& I don’t know what vibration has to do with the price of fish? :thinking:

That said, it’s quite common in Automotive applications to have ‘Ground’ always connected to the metal chassis, and even to use that as the actual return path. So the alternator has one wire, with the other side being bolted to the metal, and same for the battery, starter motor, lights etc.
This makes for quite a nice “distributed ground”, and also helps confine any EMC issues to inside the vehicle by way of a Faraday cage.
But even then, they needed CAN bus, that’s why it was invented. :stuck_out_tongue:

Yeah, so this is to prevent damage, but the normal symptom of a ground loop is that communications (especially UARTs & USB) get spurious intermittent faults & dropouts. It’s pretty extreme for them to cause actual damage. (although it would be the CAN transceiver that goes bang in this situation, and they are as cheap as transistor arrays)

The differential signalling, CRC & retransmission afforded by CAN only protect the integrity of the signal - it does not protect against damage caused by extreme ground loops, unless you also use an optoisolator.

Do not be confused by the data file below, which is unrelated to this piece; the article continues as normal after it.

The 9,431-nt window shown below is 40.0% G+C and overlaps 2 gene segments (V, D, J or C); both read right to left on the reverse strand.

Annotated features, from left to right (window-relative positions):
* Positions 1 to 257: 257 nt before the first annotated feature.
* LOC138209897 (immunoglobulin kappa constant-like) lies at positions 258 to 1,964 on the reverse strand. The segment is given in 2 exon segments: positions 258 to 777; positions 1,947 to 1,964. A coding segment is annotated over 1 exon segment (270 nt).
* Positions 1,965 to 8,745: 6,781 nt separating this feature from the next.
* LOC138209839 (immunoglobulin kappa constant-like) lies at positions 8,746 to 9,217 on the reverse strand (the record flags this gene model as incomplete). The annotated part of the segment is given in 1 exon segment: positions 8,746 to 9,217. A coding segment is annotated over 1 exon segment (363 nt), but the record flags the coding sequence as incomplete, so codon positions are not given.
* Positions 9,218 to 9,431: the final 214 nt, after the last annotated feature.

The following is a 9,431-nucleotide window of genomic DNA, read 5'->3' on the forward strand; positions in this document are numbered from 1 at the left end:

EDIT: Ah, I see what you mean now when you said “vibration”. You mean if the ground wire between the ODrive and battery were to shake loose, then the Arduino can go up in smoke because it is now conducting motor currents after the TX/RX wires are suddenly 12V.
Your arrangement might well protect against that, but mainly because the Arduino is not separately connected back to the battery.

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I think a picture showing a concrete example is probably better than a bunch of assertions.

So the below analysis skips a little bit of detail about how the signal and power grounds are connected internal to the ODrive, and the voltage levels may not be exactly 12V, but something a bit different.
But I hope it shows a concrete example of why the grounds being connected under the darlington buffers form a ground loop, and an example of how that may cause problems still.

Let’s call the GND at ODrive1 the reference 0V. Lets say ODrive 2 is switching a bunch of current, which will draw hard pulses of current from the DC input, which will generate voltage spikes across the parasitic inductance, and for small wire loops this spike may be very short lived but might be quite large peak still.